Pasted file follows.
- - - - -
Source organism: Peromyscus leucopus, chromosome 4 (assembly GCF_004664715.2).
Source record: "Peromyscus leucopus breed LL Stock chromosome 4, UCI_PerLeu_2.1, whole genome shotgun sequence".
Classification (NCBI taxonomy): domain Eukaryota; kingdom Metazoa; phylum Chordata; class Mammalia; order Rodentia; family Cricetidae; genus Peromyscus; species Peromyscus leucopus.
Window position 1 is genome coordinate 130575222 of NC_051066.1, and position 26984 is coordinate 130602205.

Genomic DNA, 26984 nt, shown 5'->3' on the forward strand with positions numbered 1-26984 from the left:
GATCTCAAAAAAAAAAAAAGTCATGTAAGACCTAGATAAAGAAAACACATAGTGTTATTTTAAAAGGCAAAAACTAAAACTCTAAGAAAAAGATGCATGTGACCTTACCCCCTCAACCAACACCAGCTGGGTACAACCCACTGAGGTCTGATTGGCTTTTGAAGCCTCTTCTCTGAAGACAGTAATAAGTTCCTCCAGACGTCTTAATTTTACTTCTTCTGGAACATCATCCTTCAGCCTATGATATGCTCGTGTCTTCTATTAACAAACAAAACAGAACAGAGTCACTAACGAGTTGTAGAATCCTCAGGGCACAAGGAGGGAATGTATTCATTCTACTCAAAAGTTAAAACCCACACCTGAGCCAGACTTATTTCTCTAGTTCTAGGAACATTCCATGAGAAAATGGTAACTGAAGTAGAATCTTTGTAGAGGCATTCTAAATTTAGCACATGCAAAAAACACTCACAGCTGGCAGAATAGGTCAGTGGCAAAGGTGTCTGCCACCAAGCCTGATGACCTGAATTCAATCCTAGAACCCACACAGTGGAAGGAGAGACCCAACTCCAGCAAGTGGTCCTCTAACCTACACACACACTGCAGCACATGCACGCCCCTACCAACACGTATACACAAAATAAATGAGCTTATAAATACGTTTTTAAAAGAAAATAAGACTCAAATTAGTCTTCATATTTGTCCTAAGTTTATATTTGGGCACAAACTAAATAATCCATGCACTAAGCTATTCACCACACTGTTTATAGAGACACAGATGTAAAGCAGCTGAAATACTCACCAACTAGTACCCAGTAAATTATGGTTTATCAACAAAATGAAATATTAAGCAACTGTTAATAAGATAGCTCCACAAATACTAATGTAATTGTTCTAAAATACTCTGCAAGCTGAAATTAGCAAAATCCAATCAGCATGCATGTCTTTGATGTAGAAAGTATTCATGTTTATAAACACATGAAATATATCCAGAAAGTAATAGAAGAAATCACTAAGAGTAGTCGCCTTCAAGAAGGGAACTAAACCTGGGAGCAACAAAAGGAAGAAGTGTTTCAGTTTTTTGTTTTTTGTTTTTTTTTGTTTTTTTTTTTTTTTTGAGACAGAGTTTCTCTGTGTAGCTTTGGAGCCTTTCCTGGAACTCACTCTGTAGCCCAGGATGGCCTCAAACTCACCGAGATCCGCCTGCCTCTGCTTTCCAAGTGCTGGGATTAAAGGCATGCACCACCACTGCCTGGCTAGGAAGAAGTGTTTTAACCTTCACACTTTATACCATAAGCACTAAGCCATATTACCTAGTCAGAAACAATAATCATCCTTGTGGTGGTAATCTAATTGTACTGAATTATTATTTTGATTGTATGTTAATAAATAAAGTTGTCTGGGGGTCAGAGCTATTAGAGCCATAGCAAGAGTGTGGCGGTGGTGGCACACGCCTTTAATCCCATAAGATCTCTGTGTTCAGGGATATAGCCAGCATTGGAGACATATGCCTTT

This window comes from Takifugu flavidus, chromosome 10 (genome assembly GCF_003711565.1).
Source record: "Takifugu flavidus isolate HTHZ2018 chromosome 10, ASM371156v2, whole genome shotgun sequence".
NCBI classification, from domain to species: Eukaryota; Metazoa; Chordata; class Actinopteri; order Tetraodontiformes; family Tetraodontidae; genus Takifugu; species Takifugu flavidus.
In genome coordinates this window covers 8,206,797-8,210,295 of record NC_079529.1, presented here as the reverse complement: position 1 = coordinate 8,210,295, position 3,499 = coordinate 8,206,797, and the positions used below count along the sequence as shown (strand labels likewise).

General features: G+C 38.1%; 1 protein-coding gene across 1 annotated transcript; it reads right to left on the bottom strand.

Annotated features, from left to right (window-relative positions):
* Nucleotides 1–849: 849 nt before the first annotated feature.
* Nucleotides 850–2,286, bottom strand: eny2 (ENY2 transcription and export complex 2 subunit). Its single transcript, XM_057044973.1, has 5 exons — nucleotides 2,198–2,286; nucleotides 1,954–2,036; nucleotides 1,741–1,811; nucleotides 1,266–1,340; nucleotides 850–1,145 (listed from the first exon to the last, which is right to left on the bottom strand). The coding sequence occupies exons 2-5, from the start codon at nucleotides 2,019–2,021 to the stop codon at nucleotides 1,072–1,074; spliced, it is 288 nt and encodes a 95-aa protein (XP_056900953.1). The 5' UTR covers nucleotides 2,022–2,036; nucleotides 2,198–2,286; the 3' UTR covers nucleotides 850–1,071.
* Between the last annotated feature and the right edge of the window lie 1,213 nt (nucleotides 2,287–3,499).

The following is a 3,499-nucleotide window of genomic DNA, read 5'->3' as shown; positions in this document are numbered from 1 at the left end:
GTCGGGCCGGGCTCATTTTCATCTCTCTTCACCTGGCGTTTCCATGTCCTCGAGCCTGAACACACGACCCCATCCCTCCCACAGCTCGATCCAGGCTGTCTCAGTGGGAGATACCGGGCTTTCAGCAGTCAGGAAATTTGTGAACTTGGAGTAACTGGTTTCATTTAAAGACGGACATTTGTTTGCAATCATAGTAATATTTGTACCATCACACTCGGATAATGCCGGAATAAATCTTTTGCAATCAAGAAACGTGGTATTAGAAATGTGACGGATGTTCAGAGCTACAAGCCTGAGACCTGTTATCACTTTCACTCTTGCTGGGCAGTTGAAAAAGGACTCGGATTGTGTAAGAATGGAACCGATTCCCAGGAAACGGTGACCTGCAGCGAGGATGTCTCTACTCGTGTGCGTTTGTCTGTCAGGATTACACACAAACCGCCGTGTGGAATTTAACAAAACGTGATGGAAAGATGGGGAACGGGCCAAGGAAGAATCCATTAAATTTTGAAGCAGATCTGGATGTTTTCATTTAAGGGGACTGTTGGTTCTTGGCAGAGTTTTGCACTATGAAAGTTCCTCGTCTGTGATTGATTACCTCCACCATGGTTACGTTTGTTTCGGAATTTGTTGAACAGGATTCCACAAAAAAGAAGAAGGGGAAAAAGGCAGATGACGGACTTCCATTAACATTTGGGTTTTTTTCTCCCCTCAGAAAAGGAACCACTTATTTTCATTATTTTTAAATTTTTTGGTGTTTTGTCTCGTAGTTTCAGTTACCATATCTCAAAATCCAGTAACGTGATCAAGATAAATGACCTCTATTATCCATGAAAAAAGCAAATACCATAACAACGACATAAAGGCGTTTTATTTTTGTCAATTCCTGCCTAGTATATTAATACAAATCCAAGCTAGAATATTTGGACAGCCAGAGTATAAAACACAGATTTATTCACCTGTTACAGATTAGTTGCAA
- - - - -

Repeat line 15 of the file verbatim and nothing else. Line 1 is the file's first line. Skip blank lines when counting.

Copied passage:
* Between the last annotated feature and the right edge of the window lie 1,213 nt (nucleotides 2,287–3,499).